Anthony Provenzano

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Anthony Provenzano
Anthonyprovenzano.png
Born(1917-05-07)May 7, 1917
DiedDecember 12, 1988(1988-12-12) (aged 71)
Resting placeSt. Joseph's Cemetery, Hackensack, New Jersey
Spouse(s)
Marie-Paule Migneron Provenzano
(
m. 1961)
(second wife)
Children4
RelativesNunzio Provenzano (brother)
Salvatore Provenzano (brother)
Louis Provenzano (brother)
AllegianceGenovese crime family
Conviction(s)Extortion (1963)
Murder (1978)
Conspiracy to violate the anti-kickback statute (1978)
Racketeering (1979)
Criminal penaltySeven years imprisonment (1963)
Life imprisonment (1978)
Four years imprisonment (1978)
20 years imprisonment (1979)

Anthony Provenzano (May 7, 1917 – December 12, 1988), also known as Tony Pro, was a caporegime of the Genovese crime family New Jersey faction. Provenzano was known for his associations with Teamsters Union director Jimmy Hoffa[1] due to Provenzano's job as an International Brotherhood of Teamsters president for Local 560 in Union City, New Jersey.[2][3][4]

Early life[edit]

Provenzano was born on May 7, 1917, in the Lower East Side of Manhattan, the fourth of six children to Sicilian immigrants Rosario and Josephine Provenzano. At age 15, he quit Public School 114 and went to work as a ten-dollar-a-week helper at the H.P. Welch Trucking Company. Three years later he became a driver. Provenzano became employed by Teamsters Local 560 in Union City, New Jersey, as a business agent between 1948 and 1958, as the president between 1958 and May 1966, and as secretary treasurer between November 24, 1975 and June 1978.[2] Provenzano was a resident of Clifton, New Jersey and Hallandale, Florida.[5] In 1959, Provenzano cited the Fifth Amendment 44 times before a Senate racket committee, for which Robert F. Kennedy was counsel.[4]

Career[edit]

In June 1961, Teamsters Local 560 Secretary-Treasurer Anthony Castellito traveled to Upstate New York to meet with Salvatore Briguglio, a mob-associated loan shark.[2] According to federal government reports, Briguglio and Harold Konigsberg murdered Castellito.[2] Subsequently, in August 1961, Provenzano's brother Salvatore was appointed to the position of Trustee formerly occupied by Castellitto; Briguglio was appointed to the position of Business Agent in September 1961; Provenzano's other brother Nunzio was appointed to the position of Business Agent in February 1963.[2]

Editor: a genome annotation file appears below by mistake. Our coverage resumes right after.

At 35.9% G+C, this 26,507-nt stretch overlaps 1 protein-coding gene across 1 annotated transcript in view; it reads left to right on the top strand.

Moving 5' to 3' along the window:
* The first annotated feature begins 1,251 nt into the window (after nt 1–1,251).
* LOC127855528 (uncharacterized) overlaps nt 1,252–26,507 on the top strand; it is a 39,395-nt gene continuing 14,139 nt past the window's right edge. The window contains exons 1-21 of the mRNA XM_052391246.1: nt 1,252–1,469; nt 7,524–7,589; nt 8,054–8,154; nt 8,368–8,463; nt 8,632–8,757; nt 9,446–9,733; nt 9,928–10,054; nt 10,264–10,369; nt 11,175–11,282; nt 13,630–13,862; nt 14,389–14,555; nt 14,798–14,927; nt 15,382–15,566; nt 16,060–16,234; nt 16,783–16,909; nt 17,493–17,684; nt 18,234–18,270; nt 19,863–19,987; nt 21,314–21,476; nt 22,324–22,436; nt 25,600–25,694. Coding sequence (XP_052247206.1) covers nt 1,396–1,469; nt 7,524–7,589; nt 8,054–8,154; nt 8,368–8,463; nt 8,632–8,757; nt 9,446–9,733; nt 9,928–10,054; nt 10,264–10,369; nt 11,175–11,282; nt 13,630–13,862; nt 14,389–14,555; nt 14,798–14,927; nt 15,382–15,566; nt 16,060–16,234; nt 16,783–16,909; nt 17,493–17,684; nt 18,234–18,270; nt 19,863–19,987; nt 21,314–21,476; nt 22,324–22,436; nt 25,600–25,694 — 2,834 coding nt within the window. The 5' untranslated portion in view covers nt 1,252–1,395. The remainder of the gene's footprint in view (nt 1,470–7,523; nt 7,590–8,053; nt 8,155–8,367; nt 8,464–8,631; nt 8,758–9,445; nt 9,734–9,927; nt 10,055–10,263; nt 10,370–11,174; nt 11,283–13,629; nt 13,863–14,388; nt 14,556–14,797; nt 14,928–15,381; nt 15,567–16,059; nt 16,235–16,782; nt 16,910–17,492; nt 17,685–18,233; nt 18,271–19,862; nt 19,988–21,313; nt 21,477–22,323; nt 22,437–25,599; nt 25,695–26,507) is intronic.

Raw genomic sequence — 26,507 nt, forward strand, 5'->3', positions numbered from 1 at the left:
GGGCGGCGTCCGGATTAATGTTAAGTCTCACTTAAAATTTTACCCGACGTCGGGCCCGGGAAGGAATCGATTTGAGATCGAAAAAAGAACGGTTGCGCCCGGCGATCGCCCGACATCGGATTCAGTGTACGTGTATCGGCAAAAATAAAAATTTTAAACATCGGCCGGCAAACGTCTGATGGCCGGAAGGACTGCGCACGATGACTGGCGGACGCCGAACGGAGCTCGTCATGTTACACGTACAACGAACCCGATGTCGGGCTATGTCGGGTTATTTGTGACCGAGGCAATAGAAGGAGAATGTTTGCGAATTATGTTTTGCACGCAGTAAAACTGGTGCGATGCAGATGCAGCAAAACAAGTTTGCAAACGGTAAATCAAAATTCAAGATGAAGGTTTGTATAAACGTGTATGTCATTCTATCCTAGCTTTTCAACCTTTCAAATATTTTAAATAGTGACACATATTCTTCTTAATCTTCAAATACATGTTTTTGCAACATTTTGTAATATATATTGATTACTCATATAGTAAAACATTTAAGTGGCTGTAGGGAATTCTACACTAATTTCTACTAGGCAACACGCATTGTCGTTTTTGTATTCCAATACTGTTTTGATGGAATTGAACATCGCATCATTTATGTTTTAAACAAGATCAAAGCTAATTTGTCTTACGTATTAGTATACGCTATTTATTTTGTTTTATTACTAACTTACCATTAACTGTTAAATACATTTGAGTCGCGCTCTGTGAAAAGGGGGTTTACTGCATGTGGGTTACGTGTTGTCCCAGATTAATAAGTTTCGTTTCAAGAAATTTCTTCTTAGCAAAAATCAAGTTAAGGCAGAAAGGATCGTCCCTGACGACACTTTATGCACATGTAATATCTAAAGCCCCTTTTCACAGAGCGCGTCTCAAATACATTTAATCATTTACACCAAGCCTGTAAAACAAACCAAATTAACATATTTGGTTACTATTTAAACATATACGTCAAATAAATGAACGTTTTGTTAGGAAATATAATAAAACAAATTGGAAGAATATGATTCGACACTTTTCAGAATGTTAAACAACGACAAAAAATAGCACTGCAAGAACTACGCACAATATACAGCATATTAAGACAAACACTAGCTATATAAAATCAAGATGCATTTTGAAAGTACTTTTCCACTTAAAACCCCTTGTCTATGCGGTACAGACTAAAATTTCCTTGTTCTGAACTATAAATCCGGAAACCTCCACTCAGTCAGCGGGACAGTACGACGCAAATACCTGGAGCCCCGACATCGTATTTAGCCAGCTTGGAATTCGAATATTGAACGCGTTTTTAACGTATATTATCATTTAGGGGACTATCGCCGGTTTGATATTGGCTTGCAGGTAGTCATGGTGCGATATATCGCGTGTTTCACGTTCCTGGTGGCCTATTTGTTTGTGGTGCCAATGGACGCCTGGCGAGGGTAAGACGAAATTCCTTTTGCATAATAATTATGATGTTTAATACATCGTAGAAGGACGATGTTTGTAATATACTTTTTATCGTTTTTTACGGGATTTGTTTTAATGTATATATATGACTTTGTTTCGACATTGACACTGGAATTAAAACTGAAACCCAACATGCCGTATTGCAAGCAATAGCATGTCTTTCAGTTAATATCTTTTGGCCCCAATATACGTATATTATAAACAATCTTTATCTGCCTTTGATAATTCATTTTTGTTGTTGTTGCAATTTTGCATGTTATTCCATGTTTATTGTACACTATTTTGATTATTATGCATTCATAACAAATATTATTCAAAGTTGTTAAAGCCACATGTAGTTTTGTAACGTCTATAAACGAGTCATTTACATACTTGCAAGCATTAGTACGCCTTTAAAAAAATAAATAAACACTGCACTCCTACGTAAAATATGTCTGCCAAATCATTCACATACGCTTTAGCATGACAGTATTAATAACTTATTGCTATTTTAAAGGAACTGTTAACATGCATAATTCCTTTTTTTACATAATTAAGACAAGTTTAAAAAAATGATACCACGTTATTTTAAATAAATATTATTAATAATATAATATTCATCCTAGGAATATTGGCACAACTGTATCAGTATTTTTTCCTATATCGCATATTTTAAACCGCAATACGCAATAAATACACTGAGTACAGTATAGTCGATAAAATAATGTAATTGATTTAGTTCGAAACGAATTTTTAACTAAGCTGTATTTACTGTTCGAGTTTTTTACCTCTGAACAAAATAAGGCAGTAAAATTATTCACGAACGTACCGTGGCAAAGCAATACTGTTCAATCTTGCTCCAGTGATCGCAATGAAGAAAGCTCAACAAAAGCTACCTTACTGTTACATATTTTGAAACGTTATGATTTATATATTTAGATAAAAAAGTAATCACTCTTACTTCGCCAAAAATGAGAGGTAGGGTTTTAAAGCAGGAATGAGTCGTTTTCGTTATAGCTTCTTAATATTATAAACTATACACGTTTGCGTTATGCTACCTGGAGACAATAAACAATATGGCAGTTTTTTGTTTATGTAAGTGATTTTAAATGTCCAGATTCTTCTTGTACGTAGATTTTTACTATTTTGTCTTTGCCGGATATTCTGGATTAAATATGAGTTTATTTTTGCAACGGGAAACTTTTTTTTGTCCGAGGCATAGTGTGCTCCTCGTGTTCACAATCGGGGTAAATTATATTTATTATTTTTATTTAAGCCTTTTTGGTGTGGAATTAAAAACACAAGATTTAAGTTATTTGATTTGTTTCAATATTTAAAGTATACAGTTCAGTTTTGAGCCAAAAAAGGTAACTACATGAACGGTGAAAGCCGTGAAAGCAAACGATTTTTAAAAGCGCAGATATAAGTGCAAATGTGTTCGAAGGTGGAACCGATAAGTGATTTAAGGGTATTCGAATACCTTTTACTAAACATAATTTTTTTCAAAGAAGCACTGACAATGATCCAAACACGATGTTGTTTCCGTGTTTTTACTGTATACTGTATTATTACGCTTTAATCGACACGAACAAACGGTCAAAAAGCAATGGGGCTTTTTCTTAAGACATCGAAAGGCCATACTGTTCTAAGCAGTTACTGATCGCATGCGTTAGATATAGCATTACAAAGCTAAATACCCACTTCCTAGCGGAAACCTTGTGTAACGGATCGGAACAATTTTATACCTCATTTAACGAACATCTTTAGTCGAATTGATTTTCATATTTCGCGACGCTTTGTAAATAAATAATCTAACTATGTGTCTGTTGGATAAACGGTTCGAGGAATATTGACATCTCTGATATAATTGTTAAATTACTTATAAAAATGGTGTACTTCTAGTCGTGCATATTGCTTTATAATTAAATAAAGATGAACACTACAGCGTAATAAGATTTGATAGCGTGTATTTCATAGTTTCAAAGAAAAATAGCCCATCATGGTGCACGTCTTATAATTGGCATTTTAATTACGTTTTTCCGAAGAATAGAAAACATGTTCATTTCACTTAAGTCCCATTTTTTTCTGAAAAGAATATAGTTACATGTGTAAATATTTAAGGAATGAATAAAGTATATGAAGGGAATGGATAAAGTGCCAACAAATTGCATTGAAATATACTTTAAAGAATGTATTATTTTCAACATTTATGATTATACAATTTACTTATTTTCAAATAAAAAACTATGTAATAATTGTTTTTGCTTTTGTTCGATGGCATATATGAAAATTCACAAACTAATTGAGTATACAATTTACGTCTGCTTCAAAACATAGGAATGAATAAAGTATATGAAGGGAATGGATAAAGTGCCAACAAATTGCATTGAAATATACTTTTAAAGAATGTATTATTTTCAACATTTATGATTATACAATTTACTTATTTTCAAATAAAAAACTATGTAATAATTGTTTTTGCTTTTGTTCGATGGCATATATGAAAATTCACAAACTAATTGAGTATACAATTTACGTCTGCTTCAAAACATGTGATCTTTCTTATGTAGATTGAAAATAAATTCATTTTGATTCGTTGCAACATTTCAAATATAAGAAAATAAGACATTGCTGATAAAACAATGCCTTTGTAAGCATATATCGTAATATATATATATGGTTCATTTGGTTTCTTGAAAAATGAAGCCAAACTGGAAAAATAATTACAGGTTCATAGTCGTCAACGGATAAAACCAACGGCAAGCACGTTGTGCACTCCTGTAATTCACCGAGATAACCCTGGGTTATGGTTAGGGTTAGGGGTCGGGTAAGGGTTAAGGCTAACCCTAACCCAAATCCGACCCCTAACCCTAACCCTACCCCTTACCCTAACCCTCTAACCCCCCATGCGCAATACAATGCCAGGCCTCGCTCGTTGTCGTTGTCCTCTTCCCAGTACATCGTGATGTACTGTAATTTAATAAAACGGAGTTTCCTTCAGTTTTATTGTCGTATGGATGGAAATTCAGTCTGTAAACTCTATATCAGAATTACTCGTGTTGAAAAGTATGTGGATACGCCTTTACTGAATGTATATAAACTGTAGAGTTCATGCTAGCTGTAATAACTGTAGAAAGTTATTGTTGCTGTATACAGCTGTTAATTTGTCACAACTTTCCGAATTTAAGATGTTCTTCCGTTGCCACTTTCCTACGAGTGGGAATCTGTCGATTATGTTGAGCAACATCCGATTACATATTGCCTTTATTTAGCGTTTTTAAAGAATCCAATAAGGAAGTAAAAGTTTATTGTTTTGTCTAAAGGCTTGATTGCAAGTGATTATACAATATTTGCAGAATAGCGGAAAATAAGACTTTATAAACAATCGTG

On November 15, 1960, Provenzano was indicted in the District of New Jersey for extortion for the demand and receipt of "labor peace" payoffs from the Dorn Transportation Company between 1952 and 1959.[2] On July 12, 1963, Provenzano was convicted of extortion and sentenced to seven years imprisonment;[4] he served four and a half years,[6] incarcerated between May 1966 and 1970.[2] Although Provenzano had once been a friend of Teamsters Union director Jimmy Hoffa, he had since become an enemy after a reported feud when both were in federal prison at Lewisburg, Pennsylvania in the 1960s.[7]

Hoffa planned to regain the leadership of the union, but was met with opposition from several members of the Mafia. In 1973 and 1974, Hoffa asked Provenzano for his support to regain his former position, but Provenzano refused and threatened Hoffa by reportedly saying he would pull out his guts and kidnap his grandchildren.[8] At least two of Provenzano's union opponents had been murdered, and others who had spoken out against him had been assaulted. [9]

On July 30, 1975, Hoffa was to meet Provenzano and Anthony Giacalone at 2:00 p.m. at the Machus Red Fox restaurant in Bloomfield Township, a Detroit suburb; he was never seen again.[10] Giacalone and Provenzano, who denied having scheduled a meeting with Hoffa, were found not to have been near the restaurant that afternoon.[11] Provenzano told investigators that he was playing cards with Stephen Andretta, Thomas Andretta's brother, in Union City, New Jersey, on the day Hoffa disappeared.[12] Ten weeks after Hoffa's disappearance, President Richard Nixon made his first public appearance since his resignation, during which he golfed with Frank Fitzsimmons, president of the International Brotherhood of Teamsters, and Provenzano.[13] On December 4, 1975, a federal investigator in Detroit said in court presided by James Paul Churchill that a witness had identified three New Jersey men had participated "in the abduction and murder of James R. Hoffa." The three men, close associates of Provenzano, were Salvatore Briguglio, his brother Gabriel Briguglio, and Thomas Andretta.[14]